Rooney in particular looked to me like an Irish potato trying to flourish in a profoundly non-Irish - warmer, dryer -world.

    Posted by Brian Micklethwait on 04 July 2010 at 03:37pm

  6. But, how about the German league?  How does that work?  That’s presumably just as cold and horrible, weatherwise, as the English league.

    Were I an English soccer person obsessed with England winning the World Cup, the Euro Championships, etc., I’d take a very close look at Germany, and how they keep doing better than us, with a similar climate, but supposedly no better players.  This time, their players were supposed to be worse. Not looking that way now, is it?

    Do they get taken out of the German league for months at a time beforehand, trained in hotter places?

    Posted by Brian Micklethwait on 04 July 2010 at 03:42pm

  7. I think we can safely exclude climatic differences as the chief cause of the England team’s woes. In particular, the temperatures in South Africa right now aren’t especially high - somewhere between 50F and 70F.

    Players being tired may seem plausible but I’m not sure it stands up to scrutiny. Yes there are more games to be played under the FA and Premier League rules, but the averages must be pretty similar. A top level German player, playing in Germany and assuming Champions League qualification may play between a minimum of 41 games a season and a maximum of 52* (injury notwithstanding). Making the same assumptions, a top level English player would play between 46 and 66 games per season** (and again injuries not considered).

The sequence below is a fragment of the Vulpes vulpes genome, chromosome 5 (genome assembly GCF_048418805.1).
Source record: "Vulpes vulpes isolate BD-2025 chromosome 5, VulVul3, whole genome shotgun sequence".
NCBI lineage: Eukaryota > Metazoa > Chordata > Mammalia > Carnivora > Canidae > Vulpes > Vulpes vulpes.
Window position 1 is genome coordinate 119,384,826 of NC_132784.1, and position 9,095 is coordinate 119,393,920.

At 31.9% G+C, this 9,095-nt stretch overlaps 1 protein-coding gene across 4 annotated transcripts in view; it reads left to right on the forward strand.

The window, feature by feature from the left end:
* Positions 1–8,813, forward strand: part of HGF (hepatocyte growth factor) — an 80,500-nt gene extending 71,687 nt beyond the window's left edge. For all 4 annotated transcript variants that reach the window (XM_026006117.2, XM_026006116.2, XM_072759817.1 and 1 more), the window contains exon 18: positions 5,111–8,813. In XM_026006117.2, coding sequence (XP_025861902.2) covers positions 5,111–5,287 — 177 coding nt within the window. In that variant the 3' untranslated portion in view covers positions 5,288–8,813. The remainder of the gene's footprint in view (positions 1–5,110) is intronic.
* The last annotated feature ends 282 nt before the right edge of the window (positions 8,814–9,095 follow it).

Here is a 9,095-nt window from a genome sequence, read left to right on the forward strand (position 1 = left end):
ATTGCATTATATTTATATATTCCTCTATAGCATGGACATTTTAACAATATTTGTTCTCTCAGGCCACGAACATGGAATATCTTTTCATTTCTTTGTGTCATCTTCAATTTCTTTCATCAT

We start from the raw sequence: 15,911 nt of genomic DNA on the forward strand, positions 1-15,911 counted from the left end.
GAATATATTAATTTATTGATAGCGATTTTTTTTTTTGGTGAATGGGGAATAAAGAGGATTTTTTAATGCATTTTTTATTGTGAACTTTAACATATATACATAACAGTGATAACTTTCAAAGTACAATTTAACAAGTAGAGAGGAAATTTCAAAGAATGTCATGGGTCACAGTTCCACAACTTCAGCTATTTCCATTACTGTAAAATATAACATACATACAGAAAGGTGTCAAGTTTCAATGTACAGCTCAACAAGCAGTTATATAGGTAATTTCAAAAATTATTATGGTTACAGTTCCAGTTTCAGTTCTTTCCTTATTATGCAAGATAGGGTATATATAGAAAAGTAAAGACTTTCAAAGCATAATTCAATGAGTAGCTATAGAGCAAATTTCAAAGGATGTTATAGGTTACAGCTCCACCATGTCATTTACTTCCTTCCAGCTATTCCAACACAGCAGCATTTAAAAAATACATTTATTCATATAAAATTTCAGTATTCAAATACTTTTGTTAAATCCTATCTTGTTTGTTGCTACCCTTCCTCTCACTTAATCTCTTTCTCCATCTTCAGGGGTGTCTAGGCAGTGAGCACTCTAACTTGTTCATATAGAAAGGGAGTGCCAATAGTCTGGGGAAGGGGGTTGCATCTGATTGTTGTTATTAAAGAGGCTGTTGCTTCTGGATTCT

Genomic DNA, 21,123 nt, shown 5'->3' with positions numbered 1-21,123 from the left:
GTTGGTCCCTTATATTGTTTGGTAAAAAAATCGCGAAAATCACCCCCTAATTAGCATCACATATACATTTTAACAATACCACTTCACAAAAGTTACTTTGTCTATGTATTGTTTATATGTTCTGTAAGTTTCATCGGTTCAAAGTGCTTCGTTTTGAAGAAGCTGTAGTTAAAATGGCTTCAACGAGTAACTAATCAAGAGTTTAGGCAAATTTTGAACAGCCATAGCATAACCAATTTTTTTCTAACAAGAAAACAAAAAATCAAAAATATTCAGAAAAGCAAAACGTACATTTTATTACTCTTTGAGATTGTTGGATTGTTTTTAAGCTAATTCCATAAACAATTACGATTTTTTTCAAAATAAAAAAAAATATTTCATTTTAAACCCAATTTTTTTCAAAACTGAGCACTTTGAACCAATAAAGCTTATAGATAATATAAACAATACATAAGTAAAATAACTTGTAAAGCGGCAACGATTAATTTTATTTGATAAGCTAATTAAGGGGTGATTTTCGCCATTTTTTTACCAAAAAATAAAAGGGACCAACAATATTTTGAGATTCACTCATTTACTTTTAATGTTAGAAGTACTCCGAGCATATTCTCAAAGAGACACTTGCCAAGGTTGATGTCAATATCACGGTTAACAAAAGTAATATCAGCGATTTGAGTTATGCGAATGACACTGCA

Since many players will be rested over the course of the season, squad members rotated to some extent, and clubs knocked out of the various cup competitions it’s probably safe to say that top players in both Germany and England play a fairly similar number of games per season.

    I think England’s relative failure is better explained by particulars at each World Cup rather than anything more overarching. Small things can make a huge difference in a football game - that’s the nature of the game and why it is off-putting for some who are turn up expecting spectacular bicycle kicks and goals every two seconds, but who are disappointed by the obvious domination of the game by tactics.

    *34 league games plus anywhere between 1 and 5 domestic cup games. The Champions League group stage requires 6 games, and qualification to the knock-out round offers the possibility of a further 7 games.

    **38 league games plus anywhere between 1 and 15 games for the two domestic cups. Champions League again between 6 and 13.